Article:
— NASA may call on its fleet of Martian probes including the twin rovers to come to the aid of its Mars Global Surveyor spacecraft, which has not called home in more than a week.
On 2 November, the 10-year-old Mars Global Surveyor (MGS) orbiter notified Earth that it had had trouble adjusting the position of one of its two solar panels. Then it went silent for two days. A very weak signal was detected on 5 November but nothing has been heard from the spacecraft since (see NASA struggles to contact lost Mars probe).
The spacecraft is programmed to try to contact Earth after going seven days without receiving commands. This would have fallen on either 9 or 11 November, depending on whether the spacecraft received commands NASA tried send it on 4 November. NASA listened on both days, but heard nothing.
Now, the agency plans to use another of its spacecraft, the Mars Reconnaissance Orbiter (MRO), to try to diagnose the problem. MRO arrived at Mars in March 2006.
Late on Wednesday, MRO will try to determine MGS's location by taking a picture with a low resolution camera. Using this information, MRO will take another image of MGS on Friday using its High Resolution Imaging Experiment (HiRISE) the most powerful camera ever sent to Mars.
The HiRISE image should be detailed enough to determine how MGS is oriented in space and how its solar arrays are positioned.
If one of the solar arrays is pointed too far away from the Sun, MGS may be slowly running out of power. Its power may have already dropped below the level needed to operate the spacecraft's transmitters, which would explain its silence.
If there is a slow decline in power and it cannot be stopped, the spacecraft would eventually die. "If we're gradually losing power we could lose the spacecraft," says MGS manager Thomas Thorpe of NASA's Jet Propulsion Laboratory in Pasadena, California, US.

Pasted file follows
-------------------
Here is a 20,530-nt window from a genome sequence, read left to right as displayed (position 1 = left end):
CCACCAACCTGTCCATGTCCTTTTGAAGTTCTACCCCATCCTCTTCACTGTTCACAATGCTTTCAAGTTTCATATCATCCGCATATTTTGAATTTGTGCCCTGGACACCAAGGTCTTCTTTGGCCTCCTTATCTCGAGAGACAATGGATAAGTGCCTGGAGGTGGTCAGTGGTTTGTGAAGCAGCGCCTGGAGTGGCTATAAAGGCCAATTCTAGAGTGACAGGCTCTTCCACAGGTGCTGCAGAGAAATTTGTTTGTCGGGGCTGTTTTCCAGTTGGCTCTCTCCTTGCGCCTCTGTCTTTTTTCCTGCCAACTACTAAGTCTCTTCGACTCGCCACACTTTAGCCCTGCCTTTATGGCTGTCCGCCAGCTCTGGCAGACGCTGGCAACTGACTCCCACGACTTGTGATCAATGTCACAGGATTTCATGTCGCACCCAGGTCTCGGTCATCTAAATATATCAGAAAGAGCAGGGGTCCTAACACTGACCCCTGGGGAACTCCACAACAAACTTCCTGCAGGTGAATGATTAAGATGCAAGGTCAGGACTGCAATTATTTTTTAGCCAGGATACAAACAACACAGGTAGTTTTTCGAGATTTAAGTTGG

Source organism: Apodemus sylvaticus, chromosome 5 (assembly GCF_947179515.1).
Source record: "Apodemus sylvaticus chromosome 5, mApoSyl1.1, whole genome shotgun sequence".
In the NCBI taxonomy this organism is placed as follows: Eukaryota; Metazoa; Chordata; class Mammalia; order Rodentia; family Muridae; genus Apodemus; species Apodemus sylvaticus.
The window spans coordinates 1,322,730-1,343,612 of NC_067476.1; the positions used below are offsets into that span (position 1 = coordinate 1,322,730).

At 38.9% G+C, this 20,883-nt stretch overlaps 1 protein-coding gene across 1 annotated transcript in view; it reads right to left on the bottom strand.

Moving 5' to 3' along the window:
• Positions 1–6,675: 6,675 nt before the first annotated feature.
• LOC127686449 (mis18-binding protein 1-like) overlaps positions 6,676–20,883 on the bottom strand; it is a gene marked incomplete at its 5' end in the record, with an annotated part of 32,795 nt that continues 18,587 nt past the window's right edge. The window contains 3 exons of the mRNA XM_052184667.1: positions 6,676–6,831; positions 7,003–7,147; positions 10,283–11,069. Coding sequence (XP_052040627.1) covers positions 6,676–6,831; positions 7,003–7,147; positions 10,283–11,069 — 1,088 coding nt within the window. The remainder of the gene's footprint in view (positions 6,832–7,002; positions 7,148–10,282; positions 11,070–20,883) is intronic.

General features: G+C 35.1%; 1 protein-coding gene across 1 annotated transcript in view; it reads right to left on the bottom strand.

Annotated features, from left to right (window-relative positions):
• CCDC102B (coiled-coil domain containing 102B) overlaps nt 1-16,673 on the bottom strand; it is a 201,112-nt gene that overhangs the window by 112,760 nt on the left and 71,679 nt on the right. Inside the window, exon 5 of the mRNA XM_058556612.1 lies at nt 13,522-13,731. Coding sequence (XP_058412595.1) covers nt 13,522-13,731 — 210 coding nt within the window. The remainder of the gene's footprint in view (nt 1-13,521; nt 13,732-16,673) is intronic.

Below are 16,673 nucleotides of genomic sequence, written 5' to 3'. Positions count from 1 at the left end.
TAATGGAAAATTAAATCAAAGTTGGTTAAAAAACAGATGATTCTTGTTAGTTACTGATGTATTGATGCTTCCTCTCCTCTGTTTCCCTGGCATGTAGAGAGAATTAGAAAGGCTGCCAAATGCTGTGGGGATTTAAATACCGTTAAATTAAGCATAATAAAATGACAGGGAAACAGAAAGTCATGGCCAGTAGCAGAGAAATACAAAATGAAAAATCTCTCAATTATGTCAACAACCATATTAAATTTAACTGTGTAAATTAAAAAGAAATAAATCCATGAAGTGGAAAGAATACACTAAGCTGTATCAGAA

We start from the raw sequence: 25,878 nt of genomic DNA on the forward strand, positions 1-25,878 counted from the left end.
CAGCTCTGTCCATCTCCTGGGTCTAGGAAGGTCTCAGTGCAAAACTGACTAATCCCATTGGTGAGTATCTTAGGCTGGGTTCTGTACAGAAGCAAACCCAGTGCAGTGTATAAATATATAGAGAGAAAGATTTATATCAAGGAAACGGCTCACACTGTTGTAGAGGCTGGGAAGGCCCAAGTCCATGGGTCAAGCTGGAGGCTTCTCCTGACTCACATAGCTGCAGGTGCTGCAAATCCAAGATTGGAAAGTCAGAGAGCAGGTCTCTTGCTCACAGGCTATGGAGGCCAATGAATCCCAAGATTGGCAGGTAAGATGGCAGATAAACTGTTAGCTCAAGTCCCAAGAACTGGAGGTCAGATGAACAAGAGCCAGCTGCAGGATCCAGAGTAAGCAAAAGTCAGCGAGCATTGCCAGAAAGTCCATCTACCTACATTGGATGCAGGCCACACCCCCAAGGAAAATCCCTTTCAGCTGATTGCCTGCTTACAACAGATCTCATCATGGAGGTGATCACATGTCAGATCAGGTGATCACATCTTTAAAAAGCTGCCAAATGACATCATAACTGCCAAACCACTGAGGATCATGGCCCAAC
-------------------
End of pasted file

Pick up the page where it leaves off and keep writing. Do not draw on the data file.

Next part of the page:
If the MRO image confirms there is an improperly pointed solar panel, MGS's managers can try to command the entire spacecraft to turn so the faulty solar array receives more sunlight. If it is turned, the other solar array should be able to track the Sun because it has shown no signs of trouble.
If the MRO images do not help find and fix the problem, there is another option. Mission managers could command MGS to turn on an onboard radio beacon, which the Mars rovers Spirit and Opportunity may be able to hear.
The beacon signal would not contain any information, but its detection would at least indicate that the spacecraft is alive and able to respond to some commands. If the rovers heard the signal, they could notify another NASA orbiter, the Mars Odyssey spacecraft, which would in turn tell Earth.
"If next week we really don't have any other options, then we would do it," Thorpe told New Scientist.
Even though there are several other spacecraft now observing Mars, a revived MGS would be especially useful for tracking changes on Mars, Thorpe says, by comparison with observations MGS has made over the past nine years.
"When you're looking for changes, it's important to look with the same instruments and sensitivity to know that what you're seeing are really changes, and not due to a different instrument or sensitivity," he says.